In the continuing effort to save energy, enhance environmental operations and increase sustainability research and education, Cornell earned its third consecutive gold STARS rating from the Association for the Advancement of Sustainability in Higher Education.
STARS – the Sustainability Tracking, Assessment and Rating System – is a self-reporting tool that colleges and universities can use to measure progress and compare their rankings. Cornell moved up a notch – at 73.34 – to become one of 58 schools earning gold status out of 308 rated schools for 2013. Last year, Cornell received a 70.58 score and was one of 47 schools earning gold status out of 241 rated schools. No schools earned a platinum score this year.
For the operations category, Cornell scored a 57.57, surpassing last year’s 50.98 mark. The operations score is substantially above the 48.83 average mark for all schools earning gold. In the education and research category, Cornell scored 69.74, up from a 66.46 last year. In the planning, administration and engagement category, Cornell scored 80.72 – well above the 74.06 score average for other schools.
One of the key changes in STARS scoring came through the campus dining subcategory, as the score moved from a 5.0 last year to 7.4. About 45 percent of Cornell’s food expenditures meet one or more of the STARS criteria: Cornell earned points for obtaining dining hall food grown and processed from within a 250-mile radius; using USDA certified organic food; using Marine Stewardship Council certified seafood; and for using fair trade foods.
For the Cornell dining halls, the university grows its own fresh potatoes, winter squash and corn in season; purchases about 27 percent of its fresh produce locally and regionally; and makes its own dairy products.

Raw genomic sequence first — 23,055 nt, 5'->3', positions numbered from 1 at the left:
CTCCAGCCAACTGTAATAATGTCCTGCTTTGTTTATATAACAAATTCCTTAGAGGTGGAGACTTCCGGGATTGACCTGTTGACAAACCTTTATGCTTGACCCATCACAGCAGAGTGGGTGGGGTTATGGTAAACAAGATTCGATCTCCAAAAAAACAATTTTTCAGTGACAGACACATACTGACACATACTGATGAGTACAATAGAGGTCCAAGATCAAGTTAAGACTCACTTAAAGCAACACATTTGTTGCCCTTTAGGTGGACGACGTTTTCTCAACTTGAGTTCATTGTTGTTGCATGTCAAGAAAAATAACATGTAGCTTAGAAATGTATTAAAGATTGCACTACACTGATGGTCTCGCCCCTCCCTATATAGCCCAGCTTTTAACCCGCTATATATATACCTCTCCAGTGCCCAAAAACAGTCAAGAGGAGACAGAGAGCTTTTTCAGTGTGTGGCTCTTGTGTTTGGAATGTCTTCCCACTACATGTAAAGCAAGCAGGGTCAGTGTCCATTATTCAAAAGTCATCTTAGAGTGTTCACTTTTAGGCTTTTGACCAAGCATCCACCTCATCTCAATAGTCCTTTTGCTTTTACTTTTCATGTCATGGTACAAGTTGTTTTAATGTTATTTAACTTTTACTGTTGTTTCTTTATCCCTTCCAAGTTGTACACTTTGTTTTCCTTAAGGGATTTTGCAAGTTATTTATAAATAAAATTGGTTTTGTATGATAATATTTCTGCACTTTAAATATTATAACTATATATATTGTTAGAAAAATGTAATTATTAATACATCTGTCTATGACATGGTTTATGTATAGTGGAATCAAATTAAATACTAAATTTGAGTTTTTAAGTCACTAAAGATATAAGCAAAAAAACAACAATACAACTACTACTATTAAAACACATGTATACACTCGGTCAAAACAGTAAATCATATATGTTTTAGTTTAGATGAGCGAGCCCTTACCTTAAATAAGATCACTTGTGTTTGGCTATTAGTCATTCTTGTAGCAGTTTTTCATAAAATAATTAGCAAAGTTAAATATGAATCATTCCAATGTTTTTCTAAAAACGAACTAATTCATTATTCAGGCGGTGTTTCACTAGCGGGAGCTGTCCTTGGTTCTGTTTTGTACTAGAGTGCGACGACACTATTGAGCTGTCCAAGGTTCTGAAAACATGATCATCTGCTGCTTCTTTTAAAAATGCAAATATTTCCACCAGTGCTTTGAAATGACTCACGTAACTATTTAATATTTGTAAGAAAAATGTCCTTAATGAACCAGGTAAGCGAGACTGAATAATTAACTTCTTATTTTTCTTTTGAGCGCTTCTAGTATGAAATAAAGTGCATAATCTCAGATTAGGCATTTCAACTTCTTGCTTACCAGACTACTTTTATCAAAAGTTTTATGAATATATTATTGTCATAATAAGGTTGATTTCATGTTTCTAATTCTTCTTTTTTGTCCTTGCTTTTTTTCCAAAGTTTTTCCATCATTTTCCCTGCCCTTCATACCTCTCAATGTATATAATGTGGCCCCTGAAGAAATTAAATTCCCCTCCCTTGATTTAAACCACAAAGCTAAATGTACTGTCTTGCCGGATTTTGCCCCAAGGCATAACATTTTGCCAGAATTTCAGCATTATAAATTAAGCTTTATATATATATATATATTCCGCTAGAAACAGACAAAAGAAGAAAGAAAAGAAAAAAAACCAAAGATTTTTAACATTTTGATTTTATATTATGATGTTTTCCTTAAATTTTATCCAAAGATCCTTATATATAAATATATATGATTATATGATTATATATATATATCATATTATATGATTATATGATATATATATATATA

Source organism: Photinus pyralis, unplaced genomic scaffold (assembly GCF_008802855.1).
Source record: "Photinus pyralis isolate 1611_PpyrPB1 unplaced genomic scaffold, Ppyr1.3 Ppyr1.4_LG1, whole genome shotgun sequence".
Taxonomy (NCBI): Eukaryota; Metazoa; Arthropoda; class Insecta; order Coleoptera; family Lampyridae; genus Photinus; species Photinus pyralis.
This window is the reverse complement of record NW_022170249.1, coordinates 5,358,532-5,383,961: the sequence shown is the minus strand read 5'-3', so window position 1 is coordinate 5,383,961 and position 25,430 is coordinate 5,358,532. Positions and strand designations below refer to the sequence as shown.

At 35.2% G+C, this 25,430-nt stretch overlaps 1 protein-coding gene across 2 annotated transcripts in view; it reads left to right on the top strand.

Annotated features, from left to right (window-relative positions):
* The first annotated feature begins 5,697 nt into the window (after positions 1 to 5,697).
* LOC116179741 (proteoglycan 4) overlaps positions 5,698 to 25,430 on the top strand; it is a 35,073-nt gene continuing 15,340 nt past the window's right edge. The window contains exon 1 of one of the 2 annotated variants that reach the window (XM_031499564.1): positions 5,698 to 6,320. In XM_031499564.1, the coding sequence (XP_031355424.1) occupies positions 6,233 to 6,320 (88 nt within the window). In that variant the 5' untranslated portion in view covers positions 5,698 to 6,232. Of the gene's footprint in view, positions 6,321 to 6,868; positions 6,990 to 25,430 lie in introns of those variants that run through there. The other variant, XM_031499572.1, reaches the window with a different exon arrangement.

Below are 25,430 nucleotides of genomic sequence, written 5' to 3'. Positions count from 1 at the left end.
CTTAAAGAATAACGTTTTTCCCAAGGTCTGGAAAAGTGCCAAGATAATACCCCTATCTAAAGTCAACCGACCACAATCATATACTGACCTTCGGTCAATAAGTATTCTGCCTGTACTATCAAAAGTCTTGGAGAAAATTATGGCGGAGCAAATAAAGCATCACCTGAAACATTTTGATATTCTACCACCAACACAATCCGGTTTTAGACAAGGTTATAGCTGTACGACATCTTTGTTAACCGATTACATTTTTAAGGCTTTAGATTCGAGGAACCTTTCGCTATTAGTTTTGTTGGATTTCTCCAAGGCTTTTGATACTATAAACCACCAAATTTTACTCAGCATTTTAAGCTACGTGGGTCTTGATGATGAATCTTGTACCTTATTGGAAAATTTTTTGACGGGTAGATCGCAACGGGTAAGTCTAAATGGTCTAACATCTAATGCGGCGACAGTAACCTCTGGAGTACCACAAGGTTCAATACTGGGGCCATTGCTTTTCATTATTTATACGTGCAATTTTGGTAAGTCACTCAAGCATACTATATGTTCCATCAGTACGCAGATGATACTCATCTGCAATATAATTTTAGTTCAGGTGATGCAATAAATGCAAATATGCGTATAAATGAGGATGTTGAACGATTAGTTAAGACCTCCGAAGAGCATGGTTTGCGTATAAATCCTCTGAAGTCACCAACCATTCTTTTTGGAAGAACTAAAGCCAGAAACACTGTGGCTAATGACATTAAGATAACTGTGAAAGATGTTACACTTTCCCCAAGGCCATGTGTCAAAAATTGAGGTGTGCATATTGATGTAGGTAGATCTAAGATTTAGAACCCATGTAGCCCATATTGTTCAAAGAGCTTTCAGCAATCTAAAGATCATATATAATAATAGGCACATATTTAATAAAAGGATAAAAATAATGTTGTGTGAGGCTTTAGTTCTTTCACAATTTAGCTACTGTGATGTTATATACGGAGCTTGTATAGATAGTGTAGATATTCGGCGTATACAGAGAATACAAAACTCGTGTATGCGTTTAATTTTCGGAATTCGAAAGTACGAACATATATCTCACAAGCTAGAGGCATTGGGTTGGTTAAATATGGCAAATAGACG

Dan Roth, director for campus sustainability, explains: “Cornell’s dining procurement choices have significant impacts on our regional economy and environment, as well global implications. Cornell gets its milk products and apples from the university’s own farming operations. In fact, we use fair trade coffee, and that has huge implications for growers in coffee regions around the world. Around the world, fair trade supports and ensures grower well-being.”
“Since Cornell Dining gets so much produce from 25 local farms, energy is saved on trucking food in from long distances and encourages the regional economy,” Roth says.
Annually, Cornell highlights several sustainability projects. The university received innovation credits for participating in the national Healthy Gardens, Healthy Youth project; “Sustainability in Skills for Success,” a human resources program that encourages staff to reduce their environmental impact; the Statler Hotel’s EarthView Sustainable Hospitality program; and the new Cornell Institute for Climate Change and Agriculture program, which helps to identify new crops to grow in a climate-changing world.
Another category of significant improvement was curriculum. For the 2013-14 academic year, Cornell offered 163 sustainability-focused and 268 sustainability-related courses. The sustainability-related (6.62 percent) and sustainability-focused (4.02 percent) courses involve 10.6 percent of all of courses offered at Cornell. These courses are offered in 74 departments, comprising 71.2 percent of all departments at Cornell.
With a desire to make Cornell even more environmentally efficient, Roth says: “While the Sierra Club ranked us No. 5 as greenest school for last year’s STARS gold score, we are striving for platinum. Cornell can achieve this national first with an all-hands-on-deck approach.”